A newly filed large-scale spending bill to keep the government funded for the 2022 Fiscal Year does not include language to protect banks that works with state-legal marijuana dispensaries—and the sponsor of the Secure and Fair Enforcement (SAFE) Banking Act would like to know why.
In a lighthearted exchange in the House Rules Committee early Wednesday morning when the panel was discussing the omnibus spending package, Rep. Ed Perlmutter (D-CO) said with a smile, “I appreciate this bill. I hope the next one has SAFE Banking in it.”
“You mean it isn’t in it?” Chairman Jim McGovern (D-MA) jokingly asked.
“No, it’s not,” Perlmutter replied.
House Appropriations Committee Chairwoman Rosa DeLauro (D-CT) chimed in so say, “I don’t know how we missed it, Ed.”
It’s far from the first time that Perlmutter has made a point to talk about enacting cannabis reform legislation during committee hearings on ostensibly unrelated or wider-ranging legislation.
At a hearing on a postal service reform bill before the panel last month, he said worker shortages could be partly resolved by ending federal cannabis prohibition, telling his colleagues to “kind of keep that in the back of the mind.”
Also last month in a separate Rules Committee hearing, the congressman stressed that he’s planning to offer the SAFE Banking Act as an amendment to “every single bill I possibly can until it’s passed,” and he acknowledged that his colleagues are probably “becoming all too familiar with” the legislation in light of his repeated advocacy for it.
While the congressman has focused on other vehicles to attach his cannabis banking legislation, that wasn’t the case for this latest omnibus bill, which is expected to receive a House floor vote on Wednesday. Getting bicameral and bipartisan buy-in to achieve this reform through the massive spending bill would have likely proved challenging.
However, a spokesperson for Perlmutter told Marijuana Moment on Wednesday reiterated that the congressman has been in “constant communication” with relevant committee chairs and legislative leaders to find a path forward for his legislation and will “continue to look for every opportunity” to advance the reform.
Perlmutter has made clear that he’s not going to sit around and wait for the Senate to take up his standalone bill, even if that’d be an ideal pathway for the reform.
He got the language attached to House-passed COVID relief packages twice, though they didn’t make it into the final legislation.
He inserted the bill language into the House version of the National Defense Authorization Act (NDAA)—but it was again excluded following bicameral negotiations.
Most recently, the SAFE Banking Act was placed in a large-scale bill focused on manufacturing and innovation called the America COMPETES Act.
In other words, it would have been par for the course for the congressman to try using this omnibus bill as another potential vehicle for his banking language.
But the exchange in the Rules committee shows that Perlmutter is living up to his commitment to “continue to be a real pest, and persistent in getting this done” before he retires from Congress at the end of the session, as he said during an event hosted by the American Bankers Association (ABA) on Tuesday.
Following the bipartisan House passage of the banking bill, Perlmutter said he naively expected it “to sail through the Senate, which is always a bad assumption, because nothing sails through the Senate.”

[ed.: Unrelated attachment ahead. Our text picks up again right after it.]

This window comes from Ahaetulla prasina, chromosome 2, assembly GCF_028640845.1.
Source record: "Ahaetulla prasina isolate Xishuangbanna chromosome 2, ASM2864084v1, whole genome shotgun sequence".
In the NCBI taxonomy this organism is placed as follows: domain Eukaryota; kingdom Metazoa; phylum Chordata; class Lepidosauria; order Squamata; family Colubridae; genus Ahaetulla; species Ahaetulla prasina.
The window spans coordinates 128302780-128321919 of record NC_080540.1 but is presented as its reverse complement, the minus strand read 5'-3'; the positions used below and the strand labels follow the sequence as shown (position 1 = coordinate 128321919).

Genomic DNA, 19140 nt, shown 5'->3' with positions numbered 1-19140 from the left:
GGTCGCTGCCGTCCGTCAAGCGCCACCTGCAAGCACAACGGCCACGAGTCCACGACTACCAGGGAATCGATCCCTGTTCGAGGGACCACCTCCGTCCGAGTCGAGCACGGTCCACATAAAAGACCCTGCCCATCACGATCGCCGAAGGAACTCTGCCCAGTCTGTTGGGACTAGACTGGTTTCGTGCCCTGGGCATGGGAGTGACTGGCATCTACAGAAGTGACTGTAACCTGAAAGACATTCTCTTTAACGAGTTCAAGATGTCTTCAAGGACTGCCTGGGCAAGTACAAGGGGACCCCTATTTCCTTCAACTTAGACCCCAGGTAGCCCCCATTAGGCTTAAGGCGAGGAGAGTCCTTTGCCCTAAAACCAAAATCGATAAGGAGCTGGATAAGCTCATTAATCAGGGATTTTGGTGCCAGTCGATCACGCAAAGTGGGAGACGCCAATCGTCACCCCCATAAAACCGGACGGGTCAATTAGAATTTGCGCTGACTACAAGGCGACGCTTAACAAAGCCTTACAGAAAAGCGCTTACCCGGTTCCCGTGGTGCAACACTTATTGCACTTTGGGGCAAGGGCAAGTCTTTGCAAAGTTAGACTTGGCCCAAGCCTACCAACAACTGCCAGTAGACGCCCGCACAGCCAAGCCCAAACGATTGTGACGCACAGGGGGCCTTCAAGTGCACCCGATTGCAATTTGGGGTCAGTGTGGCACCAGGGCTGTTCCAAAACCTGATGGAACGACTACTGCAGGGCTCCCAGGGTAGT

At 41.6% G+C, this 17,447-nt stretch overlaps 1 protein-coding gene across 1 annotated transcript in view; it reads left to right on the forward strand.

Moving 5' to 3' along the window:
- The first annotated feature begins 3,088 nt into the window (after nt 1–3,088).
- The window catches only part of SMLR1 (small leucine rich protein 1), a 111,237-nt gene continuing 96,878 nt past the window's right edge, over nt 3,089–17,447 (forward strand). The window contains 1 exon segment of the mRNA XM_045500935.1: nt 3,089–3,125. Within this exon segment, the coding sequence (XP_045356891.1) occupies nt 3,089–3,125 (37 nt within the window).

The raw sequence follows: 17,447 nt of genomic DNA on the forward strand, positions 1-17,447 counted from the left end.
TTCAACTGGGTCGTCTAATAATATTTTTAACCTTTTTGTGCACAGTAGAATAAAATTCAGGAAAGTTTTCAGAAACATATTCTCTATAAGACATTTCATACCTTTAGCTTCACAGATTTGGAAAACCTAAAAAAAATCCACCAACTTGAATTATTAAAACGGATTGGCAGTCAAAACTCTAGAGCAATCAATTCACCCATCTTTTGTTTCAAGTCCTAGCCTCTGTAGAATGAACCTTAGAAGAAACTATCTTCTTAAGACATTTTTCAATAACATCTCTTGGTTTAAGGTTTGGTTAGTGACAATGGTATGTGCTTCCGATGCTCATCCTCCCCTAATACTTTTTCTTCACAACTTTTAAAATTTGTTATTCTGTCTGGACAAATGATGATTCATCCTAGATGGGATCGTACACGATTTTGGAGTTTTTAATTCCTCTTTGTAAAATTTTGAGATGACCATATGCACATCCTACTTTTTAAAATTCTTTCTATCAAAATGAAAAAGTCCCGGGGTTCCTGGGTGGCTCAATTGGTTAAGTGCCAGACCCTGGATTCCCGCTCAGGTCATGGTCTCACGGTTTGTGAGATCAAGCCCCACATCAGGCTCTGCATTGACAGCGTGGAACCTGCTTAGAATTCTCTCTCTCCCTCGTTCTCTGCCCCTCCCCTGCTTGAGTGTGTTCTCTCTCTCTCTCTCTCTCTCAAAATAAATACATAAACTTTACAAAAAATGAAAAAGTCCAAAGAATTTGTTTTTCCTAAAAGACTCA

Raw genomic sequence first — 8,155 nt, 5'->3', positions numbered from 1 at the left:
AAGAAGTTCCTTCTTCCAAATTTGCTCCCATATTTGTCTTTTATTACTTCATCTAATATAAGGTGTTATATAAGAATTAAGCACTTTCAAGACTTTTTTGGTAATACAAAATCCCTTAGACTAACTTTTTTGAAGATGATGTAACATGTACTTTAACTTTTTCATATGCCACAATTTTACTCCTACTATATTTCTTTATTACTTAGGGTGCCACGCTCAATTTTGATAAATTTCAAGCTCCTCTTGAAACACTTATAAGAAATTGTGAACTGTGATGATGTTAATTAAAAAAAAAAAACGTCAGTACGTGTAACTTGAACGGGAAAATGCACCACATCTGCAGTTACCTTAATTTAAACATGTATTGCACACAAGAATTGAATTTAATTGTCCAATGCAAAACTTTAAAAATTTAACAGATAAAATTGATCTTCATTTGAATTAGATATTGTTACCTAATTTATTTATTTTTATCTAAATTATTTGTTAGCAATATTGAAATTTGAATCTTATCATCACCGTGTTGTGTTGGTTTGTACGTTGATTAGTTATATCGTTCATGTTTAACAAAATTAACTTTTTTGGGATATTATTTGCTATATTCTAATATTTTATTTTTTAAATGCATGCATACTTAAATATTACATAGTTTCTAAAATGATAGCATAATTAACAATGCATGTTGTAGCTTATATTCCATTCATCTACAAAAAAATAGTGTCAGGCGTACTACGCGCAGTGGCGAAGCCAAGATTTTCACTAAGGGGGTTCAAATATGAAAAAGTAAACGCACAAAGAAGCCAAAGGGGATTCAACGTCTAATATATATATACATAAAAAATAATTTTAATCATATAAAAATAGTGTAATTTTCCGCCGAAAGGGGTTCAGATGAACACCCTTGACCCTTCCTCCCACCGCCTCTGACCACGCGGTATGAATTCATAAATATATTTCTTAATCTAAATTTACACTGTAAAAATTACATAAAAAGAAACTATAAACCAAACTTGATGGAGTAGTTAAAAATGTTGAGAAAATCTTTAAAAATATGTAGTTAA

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But he’s taken pains to build support, including from current Senate leadership that has insisted on enacting comprehensive legalization with firm equity provisions in place before advancing a bill viewed as friendly to the industry.
Despite recently saying that he’s “confident” that the Senate will take up his bill this session, the congressman recognized that while he’s supportive of revisions related to criminal justice reform, taxation, research and other issues, he knows that “as we expand this thing, then we start losing votes, particularly Republican votes and we got enough votes in the Senate to do it” as is.
Perlmutter also brought up the fact that Treasury Secretary Janet Yellen has addressed the federal-state marijuana banking conflict and “she wants to get this off her plate and get it done.”
Ahead of the ABA event, the financial group released a poll that it commissioned showing that a strong majority of Americans support freeing up banks to work with marijuana businesses without facing federal penalties.
Meanwhile, the number of banks that report working with marijuana businesses ticked up again near the end of 2021, according to recently released federal data.
It’s not clear if the increase is related to congressional moves to pass a bipartisan cannabis banking reform bill, but the figures from the Financial Crimes Enforcement Network (FinCEN) signal that financial institutions continue to feel more comfortable servicing businesses in state-legal markets.
Some Republicans are scratching their heads about how Democrats have so far failed to pass the modest banking reform with majorities in both chambers and control of the White House, too. For example, Rep. Rand Paul (R-KY) criticized his Democratic colleagues over the issue in December.
In the interim, federal financial regulator Rodney Hood—a board member and former chairman of the federal National Credit Union Administration (NCUA)—recently said that marijuana legalization is not a question of “if” but “when,” and he’s again offering advice on how to navigate the federal-state conflict that has left many banks reluctant to work with cannabis businesses.